If you're frequently dipping your hand into the office candy bowl or have unsettling cravings for the sweet stuff, you're not alone. First off, it's pretty normal to have sugar cravings, as we're wired to seek reward, and sweet, yummy treats provide neural sensations equivalent to winning a prize or engaging in something pleasurable. And, of course, pleasurable things make life better!
Unfortunately, all those sweets might taste great going down, but they aren't making life better in the long run. Excess sugar can lead to weight gain, blood sugar and heart complications, and a sluggish feeling a few hours after consumption. Here's why you keep craving these sugary treats to begin with, and some tips for having more control and reducing sugar intake overall.
You're Not Eating Well
You might crave sweet foods if you're not eating well to begin with. It can lock you into a cycle, where you keep reaching for unhealthy foods to satisfy your appetite and lack of nutrients, and your brain gets hooked on wanting more and more.
A solution? Eat nutritious foods and keep sugar in moderate doses, instead. Next time you want a cookie, reach for something naturally sweet but still good for you, like an apple.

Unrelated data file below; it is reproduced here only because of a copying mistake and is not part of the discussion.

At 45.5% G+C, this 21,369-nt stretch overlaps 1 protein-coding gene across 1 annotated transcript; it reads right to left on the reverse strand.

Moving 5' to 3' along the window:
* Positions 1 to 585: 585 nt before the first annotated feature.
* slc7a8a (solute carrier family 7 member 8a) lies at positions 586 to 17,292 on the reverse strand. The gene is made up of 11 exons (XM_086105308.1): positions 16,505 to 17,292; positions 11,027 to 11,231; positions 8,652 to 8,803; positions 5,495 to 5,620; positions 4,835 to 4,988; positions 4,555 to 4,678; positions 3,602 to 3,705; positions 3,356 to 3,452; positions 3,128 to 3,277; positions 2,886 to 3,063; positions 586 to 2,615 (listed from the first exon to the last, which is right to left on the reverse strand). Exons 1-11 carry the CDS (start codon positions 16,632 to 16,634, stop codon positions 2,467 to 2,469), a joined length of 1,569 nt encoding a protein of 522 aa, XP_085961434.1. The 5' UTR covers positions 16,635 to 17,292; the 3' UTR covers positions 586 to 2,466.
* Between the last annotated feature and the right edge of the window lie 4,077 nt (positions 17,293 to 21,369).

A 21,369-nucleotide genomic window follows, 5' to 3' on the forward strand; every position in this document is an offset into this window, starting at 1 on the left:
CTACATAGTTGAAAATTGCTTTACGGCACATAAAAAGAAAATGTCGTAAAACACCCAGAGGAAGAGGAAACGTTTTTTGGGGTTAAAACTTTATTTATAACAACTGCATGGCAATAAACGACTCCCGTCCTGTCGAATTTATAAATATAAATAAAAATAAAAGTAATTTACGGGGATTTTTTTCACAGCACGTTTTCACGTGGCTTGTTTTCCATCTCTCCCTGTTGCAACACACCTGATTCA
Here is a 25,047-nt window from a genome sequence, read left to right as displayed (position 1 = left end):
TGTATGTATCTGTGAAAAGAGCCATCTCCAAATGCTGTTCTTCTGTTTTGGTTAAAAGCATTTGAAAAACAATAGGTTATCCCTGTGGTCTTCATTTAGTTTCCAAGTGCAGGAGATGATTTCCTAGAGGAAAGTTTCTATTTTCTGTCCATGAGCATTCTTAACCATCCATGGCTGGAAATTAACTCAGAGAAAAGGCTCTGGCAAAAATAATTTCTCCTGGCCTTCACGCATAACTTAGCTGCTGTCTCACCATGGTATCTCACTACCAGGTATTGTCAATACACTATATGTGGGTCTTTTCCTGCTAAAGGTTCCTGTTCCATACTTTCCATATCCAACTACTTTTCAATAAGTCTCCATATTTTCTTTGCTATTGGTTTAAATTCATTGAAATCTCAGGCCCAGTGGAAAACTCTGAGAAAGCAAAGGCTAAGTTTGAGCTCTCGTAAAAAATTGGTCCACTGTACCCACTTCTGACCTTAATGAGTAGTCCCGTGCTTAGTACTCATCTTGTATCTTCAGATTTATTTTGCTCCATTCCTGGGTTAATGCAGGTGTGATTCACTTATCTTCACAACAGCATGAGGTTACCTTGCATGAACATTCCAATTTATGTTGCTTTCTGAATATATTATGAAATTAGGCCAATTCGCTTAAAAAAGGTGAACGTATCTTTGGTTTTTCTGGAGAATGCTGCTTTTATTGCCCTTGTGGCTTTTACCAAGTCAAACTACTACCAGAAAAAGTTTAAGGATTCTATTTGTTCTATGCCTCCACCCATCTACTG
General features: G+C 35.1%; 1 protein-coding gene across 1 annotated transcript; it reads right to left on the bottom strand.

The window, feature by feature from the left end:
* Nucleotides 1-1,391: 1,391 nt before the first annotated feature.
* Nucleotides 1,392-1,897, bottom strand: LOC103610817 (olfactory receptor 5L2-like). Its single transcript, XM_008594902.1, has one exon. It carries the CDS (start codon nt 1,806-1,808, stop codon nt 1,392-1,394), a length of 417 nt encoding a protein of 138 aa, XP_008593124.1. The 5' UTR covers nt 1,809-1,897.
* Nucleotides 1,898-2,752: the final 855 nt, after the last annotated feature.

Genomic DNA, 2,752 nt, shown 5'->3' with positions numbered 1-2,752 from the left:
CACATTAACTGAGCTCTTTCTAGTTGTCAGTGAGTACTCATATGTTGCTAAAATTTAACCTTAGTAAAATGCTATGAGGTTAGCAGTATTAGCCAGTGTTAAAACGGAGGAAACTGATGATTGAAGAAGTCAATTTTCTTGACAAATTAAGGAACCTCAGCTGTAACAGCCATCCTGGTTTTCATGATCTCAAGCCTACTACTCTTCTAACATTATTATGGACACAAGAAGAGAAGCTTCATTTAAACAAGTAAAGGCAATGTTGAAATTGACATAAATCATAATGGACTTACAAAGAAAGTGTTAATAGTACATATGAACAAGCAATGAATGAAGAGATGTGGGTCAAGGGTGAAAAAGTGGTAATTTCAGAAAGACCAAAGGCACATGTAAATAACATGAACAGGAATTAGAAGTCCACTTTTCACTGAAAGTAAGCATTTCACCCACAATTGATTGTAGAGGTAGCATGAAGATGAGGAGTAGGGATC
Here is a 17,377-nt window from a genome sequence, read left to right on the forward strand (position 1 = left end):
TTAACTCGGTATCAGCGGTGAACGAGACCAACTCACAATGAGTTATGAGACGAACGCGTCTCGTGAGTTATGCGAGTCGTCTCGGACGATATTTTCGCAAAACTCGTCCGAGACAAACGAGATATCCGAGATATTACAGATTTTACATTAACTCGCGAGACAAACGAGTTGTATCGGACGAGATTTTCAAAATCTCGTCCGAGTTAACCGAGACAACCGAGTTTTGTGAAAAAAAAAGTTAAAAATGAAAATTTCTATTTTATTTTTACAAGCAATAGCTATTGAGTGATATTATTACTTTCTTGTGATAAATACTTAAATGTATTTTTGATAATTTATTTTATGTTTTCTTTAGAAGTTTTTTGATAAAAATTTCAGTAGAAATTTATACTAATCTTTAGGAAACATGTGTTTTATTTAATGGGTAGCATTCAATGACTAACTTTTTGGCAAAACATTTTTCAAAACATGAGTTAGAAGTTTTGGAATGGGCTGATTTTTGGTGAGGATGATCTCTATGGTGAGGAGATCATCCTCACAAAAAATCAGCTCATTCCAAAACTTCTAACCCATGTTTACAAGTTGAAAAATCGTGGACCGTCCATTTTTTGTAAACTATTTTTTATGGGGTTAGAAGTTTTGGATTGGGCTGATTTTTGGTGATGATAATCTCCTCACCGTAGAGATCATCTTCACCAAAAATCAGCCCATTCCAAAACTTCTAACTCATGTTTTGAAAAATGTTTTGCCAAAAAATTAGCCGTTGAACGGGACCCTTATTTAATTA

You're Not Eating Enough
It can also come from being too hard on yourself, if you're focused on a restrictive diet.
"While many people assume they have a 'sugar addiction,' a frequent desire to eat sweets may be due to restriction! Often people try to make up for an indulgent meal and by doing so may deprive their body of adequate energy and carbohydrates," says Kelly Jones MS, RD, CSSD, LDN.
"The body requires a consistent stream of energy to function mentally and physically. Low energy intake and lack of carbohydrate make it harder for you to maintain normal blood sugar levels," she explains. So, as a response, "primal hunger kicks in where the body wants you to eat what you can to get blood sugar and carbohydrate stores up as quickly as possible," she says. This can happen to people on a daily basis: where they crave sugar each night if they begin each day with a mentality to eat less, she explains.
You're Ditching Sugar Completely
On another note, the simple act of telling yourself you can't have something you like will make you think about and want it more.
"By telling yourself you're going on a 'sugar detox' or that sweets are bad and you shouldn't have them at all, you'll think about them more and be more likely to crave them, while also being more likely to eat quickly and have more when you do eat them," she says.
"If you adopt the mentality that you can have cake, for example, whenever you feel like it, it occupies less brain space and the chance you'll overindulge decreases," she explains. Then, once you have cake, you'll likely be more apt to eat it slowly and mindfully, truly enjoying it and stopping when you've actually had enough. (Instead of polishing off the whole darn thing.)